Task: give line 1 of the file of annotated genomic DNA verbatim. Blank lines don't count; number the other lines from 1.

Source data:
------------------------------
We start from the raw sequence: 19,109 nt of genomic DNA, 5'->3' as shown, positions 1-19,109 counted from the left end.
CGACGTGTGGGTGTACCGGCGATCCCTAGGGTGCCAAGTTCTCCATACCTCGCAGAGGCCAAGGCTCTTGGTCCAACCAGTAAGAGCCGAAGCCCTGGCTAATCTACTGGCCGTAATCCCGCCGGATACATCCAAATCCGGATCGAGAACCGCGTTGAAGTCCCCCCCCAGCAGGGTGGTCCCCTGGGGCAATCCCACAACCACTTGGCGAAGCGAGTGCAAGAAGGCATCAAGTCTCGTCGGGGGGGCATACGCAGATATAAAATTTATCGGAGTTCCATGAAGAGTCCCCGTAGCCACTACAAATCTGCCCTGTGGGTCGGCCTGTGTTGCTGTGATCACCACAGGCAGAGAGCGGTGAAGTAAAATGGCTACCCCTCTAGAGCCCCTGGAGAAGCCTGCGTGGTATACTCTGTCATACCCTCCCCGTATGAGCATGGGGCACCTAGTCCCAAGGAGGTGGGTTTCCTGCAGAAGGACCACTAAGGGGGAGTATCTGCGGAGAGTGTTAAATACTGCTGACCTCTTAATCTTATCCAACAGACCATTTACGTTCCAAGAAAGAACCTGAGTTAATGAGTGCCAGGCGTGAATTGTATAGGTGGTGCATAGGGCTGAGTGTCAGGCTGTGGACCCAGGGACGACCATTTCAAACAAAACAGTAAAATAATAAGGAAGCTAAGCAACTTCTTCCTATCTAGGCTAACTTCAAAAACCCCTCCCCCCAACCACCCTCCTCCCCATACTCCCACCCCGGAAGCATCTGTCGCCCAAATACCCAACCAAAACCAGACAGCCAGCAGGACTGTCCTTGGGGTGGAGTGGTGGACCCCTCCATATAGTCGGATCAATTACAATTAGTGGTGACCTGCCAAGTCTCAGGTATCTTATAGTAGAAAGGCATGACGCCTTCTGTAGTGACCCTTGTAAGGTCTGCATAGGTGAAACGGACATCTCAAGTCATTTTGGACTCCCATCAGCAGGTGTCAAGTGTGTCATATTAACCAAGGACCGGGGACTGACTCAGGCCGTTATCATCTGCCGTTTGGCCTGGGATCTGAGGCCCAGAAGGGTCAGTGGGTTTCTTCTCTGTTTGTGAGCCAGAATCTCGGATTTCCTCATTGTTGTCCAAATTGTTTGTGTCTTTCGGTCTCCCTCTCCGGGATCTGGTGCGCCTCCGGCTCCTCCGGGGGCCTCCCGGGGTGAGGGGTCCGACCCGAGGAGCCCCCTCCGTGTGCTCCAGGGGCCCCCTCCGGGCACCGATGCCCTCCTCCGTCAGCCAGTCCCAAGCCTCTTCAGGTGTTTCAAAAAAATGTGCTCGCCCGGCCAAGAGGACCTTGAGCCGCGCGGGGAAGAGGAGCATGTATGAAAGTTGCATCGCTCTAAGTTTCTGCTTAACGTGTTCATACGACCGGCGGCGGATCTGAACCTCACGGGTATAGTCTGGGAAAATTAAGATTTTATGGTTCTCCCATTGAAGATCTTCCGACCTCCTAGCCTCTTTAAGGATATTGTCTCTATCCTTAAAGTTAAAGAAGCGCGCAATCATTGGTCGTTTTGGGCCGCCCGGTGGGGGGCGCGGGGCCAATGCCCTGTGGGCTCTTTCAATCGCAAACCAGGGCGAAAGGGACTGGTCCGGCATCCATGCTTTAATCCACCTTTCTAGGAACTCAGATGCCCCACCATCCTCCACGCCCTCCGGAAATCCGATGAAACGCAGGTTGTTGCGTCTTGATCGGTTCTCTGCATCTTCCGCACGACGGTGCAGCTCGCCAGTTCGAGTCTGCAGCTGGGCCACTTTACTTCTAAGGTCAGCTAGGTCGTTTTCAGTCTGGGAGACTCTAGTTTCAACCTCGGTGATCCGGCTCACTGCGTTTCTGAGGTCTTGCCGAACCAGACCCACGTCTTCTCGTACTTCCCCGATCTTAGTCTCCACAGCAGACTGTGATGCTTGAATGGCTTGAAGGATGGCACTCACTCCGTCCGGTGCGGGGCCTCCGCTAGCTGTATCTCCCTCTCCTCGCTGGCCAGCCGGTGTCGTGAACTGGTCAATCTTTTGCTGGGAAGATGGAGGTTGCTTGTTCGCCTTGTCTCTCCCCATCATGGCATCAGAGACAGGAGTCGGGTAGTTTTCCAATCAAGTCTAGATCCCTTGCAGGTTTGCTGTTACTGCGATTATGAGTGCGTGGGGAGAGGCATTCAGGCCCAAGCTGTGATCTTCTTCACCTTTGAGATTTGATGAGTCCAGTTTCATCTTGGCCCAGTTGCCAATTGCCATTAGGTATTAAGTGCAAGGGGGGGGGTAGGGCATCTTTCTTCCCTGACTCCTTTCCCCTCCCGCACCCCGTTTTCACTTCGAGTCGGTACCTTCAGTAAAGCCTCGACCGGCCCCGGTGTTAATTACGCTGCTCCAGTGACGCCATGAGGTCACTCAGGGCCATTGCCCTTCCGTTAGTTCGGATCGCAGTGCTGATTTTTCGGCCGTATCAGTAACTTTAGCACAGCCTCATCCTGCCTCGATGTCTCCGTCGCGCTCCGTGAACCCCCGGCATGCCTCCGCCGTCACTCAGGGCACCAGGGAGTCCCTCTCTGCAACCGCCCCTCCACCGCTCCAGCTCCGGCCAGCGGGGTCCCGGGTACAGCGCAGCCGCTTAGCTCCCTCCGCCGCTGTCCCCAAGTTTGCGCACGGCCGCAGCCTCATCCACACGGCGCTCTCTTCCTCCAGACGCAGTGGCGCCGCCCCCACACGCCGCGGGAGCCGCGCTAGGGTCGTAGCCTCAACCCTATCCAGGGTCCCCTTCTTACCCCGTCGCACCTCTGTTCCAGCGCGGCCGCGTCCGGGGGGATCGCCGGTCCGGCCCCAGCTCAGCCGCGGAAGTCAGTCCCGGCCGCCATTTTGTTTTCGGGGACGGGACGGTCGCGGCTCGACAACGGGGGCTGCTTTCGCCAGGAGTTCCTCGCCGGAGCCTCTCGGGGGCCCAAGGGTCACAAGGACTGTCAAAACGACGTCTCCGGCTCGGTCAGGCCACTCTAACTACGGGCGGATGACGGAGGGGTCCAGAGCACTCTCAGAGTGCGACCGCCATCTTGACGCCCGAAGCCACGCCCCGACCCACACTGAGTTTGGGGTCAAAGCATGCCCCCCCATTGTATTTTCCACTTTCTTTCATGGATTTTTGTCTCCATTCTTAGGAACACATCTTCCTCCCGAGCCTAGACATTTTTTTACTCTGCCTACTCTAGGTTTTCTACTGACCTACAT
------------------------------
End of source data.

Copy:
We start from the raw sequence: 19,109 nt of genomic DNA, 5'->3' as shown, positions 1-19,109 counted from the left end.